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Is Fits Disease Hereditary?

Is Fits Disease Hereditary?

Fits disease, medically known as epilepsy is a condition occurring due to the generation of abnormal electrical impulses in the brain. Studies have shown that although genetic abnormalities may be some of the most important factors contributing to epilepsy, one cannot directly say that the fits disease is hereditary. Few types of epileptic fits have been traced to an abnormality in a specific gene. Nevertheless, it cannot be said that epilepsy is purely hereditary. With advances in medical research, it is getting clear that, genetic abnormalities play only a partly responsible role in the field of fits. The reason of this is that the probability of a person’s likelihood of having seizures is triggered by an environmental factor.

Is Fits Disease Hereditary?

To What Extent Do Genes Contribute To The Fits Disease?

The role of genes in fits disease may be present is quite un-noticeable ways. Studies have shown that some people suffering from epilepsy have an active version of a gene that makes them resistant to drugs. This is why; anticonvulsant drugs for few people may not work. Genes may also control a person’s chance of having episodes of seizures called the seizure threshold. It must be remembered that genes may also contribute to the development of fits among people with no family history of the same. This may occur due to a mutation in a fits related gene. Thus it is seen that there are genetic factors contributing to epilepsy in a patient, but this does not necessarily mean that it is hereditary.

Are Siblings Of Children With Epileptic Fits More Prone To Acquire The Same?

Although there might be a risk of a genetic tendency in the family of children with epilepsy for the same, most brothers and sisters do not develop fits disease so easily. Environmental factors play an important role, which is more important than hereditary in the field of epilepsy.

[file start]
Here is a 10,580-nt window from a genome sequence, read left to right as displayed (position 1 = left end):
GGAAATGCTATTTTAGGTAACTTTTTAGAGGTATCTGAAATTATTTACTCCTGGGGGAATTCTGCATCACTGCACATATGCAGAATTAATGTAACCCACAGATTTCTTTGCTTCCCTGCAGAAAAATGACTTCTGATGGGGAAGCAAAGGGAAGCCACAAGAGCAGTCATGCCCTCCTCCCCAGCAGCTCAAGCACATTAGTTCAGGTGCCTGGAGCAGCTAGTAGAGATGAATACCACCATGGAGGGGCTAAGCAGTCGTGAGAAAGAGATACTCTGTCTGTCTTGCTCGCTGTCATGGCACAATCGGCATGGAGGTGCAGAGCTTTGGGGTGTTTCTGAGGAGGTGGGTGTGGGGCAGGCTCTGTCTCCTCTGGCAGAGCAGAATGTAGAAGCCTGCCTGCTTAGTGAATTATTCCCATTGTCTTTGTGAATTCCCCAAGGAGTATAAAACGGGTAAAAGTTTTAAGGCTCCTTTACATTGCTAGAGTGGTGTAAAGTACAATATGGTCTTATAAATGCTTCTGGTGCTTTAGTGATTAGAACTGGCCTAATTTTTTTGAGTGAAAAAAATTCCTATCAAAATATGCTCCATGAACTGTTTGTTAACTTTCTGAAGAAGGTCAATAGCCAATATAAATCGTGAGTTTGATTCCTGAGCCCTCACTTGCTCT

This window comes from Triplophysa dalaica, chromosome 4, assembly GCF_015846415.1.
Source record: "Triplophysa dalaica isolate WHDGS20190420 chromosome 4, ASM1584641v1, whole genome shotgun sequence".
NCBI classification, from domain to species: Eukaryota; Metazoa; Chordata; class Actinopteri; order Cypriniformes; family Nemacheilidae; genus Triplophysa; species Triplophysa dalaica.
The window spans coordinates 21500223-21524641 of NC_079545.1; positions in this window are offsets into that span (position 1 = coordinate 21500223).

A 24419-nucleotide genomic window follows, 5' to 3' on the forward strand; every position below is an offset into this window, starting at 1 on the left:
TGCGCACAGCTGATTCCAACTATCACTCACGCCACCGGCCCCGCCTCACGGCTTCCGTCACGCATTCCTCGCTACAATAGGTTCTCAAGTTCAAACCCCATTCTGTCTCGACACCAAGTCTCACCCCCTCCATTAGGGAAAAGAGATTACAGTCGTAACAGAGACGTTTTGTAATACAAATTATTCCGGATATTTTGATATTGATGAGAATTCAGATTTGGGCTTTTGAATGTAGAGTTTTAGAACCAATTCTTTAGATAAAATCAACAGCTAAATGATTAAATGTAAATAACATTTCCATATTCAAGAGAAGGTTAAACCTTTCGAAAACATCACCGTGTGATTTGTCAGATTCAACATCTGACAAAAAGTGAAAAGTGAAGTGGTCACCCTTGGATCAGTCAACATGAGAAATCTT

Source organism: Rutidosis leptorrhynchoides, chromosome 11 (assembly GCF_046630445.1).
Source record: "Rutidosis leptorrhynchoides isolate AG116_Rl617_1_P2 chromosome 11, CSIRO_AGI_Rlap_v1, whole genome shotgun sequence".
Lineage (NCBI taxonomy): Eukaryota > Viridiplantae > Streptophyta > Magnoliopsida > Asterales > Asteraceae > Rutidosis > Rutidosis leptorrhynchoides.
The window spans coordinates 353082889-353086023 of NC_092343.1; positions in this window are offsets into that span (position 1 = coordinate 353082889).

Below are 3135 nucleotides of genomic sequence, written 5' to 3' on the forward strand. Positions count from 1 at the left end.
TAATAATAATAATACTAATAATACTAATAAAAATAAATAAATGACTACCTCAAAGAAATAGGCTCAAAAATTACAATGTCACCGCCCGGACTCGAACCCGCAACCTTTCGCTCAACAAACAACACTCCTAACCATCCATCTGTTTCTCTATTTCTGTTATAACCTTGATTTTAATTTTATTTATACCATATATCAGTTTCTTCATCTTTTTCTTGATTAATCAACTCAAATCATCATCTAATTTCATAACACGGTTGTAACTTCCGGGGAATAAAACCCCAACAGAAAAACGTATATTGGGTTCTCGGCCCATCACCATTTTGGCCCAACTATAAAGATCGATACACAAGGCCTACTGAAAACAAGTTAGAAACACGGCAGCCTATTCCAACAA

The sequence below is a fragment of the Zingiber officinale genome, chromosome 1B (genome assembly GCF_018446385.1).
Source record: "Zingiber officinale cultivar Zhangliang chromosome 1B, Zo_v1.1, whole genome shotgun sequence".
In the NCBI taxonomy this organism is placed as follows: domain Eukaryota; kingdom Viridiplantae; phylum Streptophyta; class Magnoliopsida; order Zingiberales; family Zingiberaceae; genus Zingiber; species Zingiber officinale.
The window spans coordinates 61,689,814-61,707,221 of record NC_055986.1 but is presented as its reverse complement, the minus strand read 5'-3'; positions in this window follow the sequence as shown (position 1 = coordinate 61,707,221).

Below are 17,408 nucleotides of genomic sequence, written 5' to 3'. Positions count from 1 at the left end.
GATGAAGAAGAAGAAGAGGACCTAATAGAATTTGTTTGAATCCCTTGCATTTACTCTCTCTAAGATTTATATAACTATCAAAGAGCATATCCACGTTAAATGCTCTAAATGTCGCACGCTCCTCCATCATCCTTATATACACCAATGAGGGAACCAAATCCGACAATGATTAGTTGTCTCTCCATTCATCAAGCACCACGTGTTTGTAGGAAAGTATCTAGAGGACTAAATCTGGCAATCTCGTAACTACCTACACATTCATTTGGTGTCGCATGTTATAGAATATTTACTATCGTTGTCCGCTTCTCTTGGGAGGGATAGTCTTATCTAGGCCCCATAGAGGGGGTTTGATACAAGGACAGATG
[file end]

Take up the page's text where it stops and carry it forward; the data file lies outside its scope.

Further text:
To What Extent Can An Adult With The Fits Disease Pass It On To His Child?

As it is known that heredity can play an important role in shaping the genes of an offspring, few statistics may clear out the point-

  • Studies show that the risk of kids whose father suffers from fits disease is slightly higher.
  • Maternal hereditary risks are comparatively less in case of epilepsy.
  • In cases where both the parents have had episodes of fits disease, the risk inevitably goes higher.

How Important Is It To Understand Genetic Epilepsy?

It is particularly important for healthcare professionals to stay alert and updated about the possibility and risks of genetic epilepsy. Genetic testing and counseling are crucial in order to understand the patient’s prognosis with the disease. It can also help for family planning purposes.

What to Remember When It Comes To Heredity And The Fits Disease?

It is a pretty obvious thought to cross a person’s mind having the fits disease that his child too might develop the same. However, it is crucial to understand few points-

  • The hereditary risk of passing the fits disease to the next generation is particularly low, if not false. The fits disease should never be a reason to not have children. It is possible to know about the genetic forms of epilepsy and understand its risk through medical testing.
  • It should be remembered that even if the child or children develop some kind of fits disease, the medical advancement can help one take control of the seizures. An important point is, epilepsy in most of the children go away by the time they reach adulthood.
  • Above all, it must be remembered that having the fits disease does not make a child less important. It can be readily controlled with proper medication and intervention.


  1. Epilepsy Foundation – Genetics and Epilepsy
  2. Mayo Clinic – Epilepsy: Genetics and Heredity
  3. Healthline – Is Epilepsy Hereditary?
  4. WebMD – Is Epilepsy Genetic?
  5. National Institute of Neurological Disorders and Stroke – Genetics and Epilepsy

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Team PainAssist
Team PainAssist
Written, Edited or Reviewed By: Team PainAssist, Pain Assist Inc. This article does not provide medical advice. See disclaimer
Last Modified On:August 9, 2023

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